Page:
David Lee. Beachhead Assault: The Story of the Royal Naval Commandos in World War II. London: Greenhill Books/Lionel Leventhal, 2004. 272 pp. $34.95 (cloth), ISBN 978-1-85367-619-2.
Reviewed by Robert Duvall (History Instructor, Hanford West High School and Chapman University)
Published on H-War (June, 2008)
Paving the Way
Many great works have been written about the amphibious invasions of World War II, covering the intricacies of operations like Torch, Husky, and Overlord. A missing element in many of these histories, though, is the preparation that happens before the first wave of landing craft hits the beaches. David Lee has written a book that helps fill that niche. Beachhead Assault tells the story of the Royal Naval Commandos whose job it was to prepare the beaches, paving the way for allied invasion forces.
Although not as famous as their army and marine counterparts, the Royal Naval Commandos were as highly trained and as courageous. Raids early in the war by the British against German-occupied France convinced Combined Operations command that specially trained naval commandos were needed to reconnoiter, map, mark, and direct landing craft during an amphibious operation. In addition, these commandos had to destroy beach obstacles, conduct fire support, direct the unloading of craft, and defend themselves from enemy fire. Beachhead Assault traces the evolution of the naval commandos from recruitment to their training at HMS Armadillo and numerous operations in which they were involved. During the war, twenty-two commando groups were created, and they participated in all major and minor amphibious operations in the European theater, including some in the Pacific. Lee does a wonderful job showing how the commando groups perfected their methods and craft, from the awkward and unorganized Mediterranean landings in 1942 to the heroic efforts at Normandy and Elba.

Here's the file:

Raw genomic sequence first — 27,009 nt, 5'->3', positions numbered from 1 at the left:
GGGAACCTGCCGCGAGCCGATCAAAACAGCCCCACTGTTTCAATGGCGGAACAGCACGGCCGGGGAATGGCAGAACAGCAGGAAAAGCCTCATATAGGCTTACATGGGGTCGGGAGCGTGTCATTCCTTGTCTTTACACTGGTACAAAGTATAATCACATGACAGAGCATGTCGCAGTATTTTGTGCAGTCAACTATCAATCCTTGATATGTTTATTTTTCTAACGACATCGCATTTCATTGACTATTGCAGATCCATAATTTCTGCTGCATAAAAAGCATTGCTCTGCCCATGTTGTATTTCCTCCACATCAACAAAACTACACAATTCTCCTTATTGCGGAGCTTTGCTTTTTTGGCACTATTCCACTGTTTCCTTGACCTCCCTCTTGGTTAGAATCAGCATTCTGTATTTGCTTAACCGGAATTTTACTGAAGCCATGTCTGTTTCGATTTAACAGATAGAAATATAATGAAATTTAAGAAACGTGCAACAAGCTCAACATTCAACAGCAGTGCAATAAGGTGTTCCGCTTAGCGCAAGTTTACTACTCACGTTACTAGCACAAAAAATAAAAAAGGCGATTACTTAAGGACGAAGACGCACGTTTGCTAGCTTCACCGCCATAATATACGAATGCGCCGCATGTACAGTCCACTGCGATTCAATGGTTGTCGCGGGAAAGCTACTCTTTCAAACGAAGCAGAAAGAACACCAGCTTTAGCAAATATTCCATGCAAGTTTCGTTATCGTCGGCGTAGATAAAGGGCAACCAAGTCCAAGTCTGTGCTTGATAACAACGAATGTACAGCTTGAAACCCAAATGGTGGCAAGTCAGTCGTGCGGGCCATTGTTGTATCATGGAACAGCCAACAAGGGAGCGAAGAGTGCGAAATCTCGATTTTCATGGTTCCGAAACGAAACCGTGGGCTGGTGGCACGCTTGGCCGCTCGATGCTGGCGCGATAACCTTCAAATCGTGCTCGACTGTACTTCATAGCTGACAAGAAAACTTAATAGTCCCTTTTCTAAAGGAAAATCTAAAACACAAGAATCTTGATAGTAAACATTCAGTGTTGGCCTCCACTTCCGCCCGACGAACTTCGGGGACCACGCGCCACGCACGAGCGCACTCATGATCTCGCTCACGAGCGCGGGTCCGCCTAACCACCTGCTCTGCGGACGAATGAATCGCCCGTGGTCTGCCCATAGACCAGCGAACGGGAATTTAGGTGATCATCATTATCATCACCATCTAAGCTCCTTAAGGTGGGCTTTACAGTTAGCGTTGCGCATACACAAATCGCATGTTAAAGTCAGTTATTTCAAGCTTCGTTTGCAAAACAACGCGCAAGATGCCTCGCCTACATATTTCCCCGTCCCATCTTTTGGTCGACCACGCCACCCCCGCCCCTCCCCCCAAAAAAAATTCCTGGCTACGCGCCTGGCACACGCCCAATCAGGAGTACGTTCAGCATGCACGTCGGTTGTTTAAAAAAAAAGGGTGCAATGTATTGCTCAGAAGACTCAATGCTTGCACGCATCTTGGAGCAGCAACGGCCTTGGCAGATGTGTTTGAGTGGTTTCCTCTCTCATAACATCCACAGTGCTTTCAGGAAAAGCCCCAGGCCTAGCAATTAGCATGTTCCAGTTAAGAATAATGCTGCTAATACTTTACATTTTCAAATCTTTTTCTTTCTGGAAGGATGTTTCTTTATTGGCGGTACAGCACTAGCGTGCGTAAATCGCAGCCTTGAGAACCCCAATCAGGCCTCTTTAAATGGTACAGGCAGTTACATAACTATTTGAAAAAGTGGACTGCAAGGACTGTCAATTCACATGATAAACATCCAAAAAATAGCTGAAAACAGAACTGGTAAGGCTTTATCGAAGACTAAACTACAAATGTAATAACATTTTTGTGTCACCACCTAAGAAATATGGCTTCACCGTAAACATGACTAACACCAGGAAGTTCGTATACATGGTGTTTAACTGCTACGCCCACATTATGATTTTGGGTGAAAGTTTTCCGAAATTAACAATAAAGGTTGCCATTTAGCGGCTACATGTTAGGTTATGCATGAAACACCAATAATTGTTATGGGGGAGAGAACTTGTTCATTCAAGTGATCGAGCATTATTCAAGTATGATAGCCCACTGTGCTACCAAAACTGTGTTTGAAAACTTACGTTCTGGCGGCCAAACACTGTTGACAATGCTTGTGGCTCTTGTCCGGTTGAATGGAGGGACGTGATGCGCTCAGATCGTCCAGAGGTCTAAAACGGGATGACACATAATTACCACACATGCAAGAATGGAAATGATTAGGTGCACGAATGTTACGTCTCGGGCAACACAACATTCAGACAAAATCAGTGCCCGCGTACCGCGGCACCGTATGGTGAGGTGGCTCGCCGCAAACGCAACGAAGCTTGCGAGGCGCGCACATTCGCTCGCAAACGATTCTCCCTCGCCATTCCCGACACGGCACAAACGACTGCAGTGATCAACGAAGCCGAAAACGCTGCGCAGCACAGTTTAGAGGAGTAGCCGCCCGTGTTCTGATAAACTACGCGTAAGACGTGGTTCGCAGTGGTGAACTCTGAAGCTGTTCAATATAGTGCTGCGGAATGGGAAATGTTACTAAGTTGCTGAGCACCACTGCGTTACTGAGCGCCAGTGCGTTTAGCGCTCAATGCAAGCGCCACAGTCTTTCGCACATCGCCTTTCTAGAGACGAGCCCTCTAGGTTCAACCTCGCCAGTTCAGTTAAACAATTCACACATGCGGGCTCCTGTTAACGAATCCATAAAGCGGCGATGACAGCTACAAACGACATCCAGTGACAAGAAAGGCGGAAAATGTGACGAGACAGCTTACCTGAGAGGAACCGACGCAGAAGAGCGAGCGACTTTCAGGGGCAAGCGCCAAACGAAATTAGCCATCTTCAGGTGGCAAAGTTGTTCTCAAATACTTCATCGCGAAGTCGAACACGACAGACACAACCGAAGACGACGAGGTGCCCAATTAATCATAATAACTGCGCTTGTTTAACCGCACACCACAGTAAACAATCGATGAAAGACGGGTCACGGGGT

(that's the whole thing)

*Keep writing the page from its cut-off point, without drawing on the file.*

Beachhead Assault weaves numerous oral history interviews with a traditional history narrative. Lee had the enviable and unique opportunity to interview hundreds of naval commando veterans through his contact with the Royal Naval Commando Association. Those interviews, letters, and discussions provide the lifeblood of this book. The stories of these men offer insight into their daily lives as soldiers in training and in war, recounting the humor, idiocy, horror, and courage that war brings to the lives of those who live it. For the historian and World War II buff, this book explains the procedures taken to secure and clear a beach for assault, the importance of having an organized method of debarkation, and the role of naval commandos in providing fire support for invasion troops. The bravery of these men is documented in the pages of the text and a lengthy appendix listing all known medals awarded to naval commandos.
While the eyewitness accounts are insightful and refreshing, the accompanying historical narrative is, in places, too brief and does not offer enough support to truly understand the role of the naval commandos. While the author does a nice job of describing how the operational practices of the commando groups changed and improved as the war progressed, he does not present enough background on the various battles to provide context for understanding the more focused role of the naval commandos. The reader is occasionally confused by the flow of the book and the significance of some oral history excerpts, because the accompanying narrative lacks specificity or description. In contrast, the final chapter on Operation Brassard, the invasion of Elba Island, was particularly good, offering the right mix of oral history with historical narrative. The book is targeted for a popular audience, since it does not have any footnotes or even a listing of veterans who contributed oral histories, making this book less useful than it could be to a historian doing research on amphibious operations.
The Royal Naval Commandos were disbanded toward the end of the war as a result of the Admiralty's decision to assign all responsibilities for naval beach preparation and debarkation to the Royal Marines. The short lifespan of the Royal Naval Commandos does not diminish their importance. The lessons learned by them have had an impact on the training, planning, and execution of amphibious operations over the past sixty years. Beachhead Assault is a compact, readable account of their exploits.
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Robert Duvall. Review of Lee, David, Beachhead Assault: The Story of the Royal Naval Commandos in World War II.
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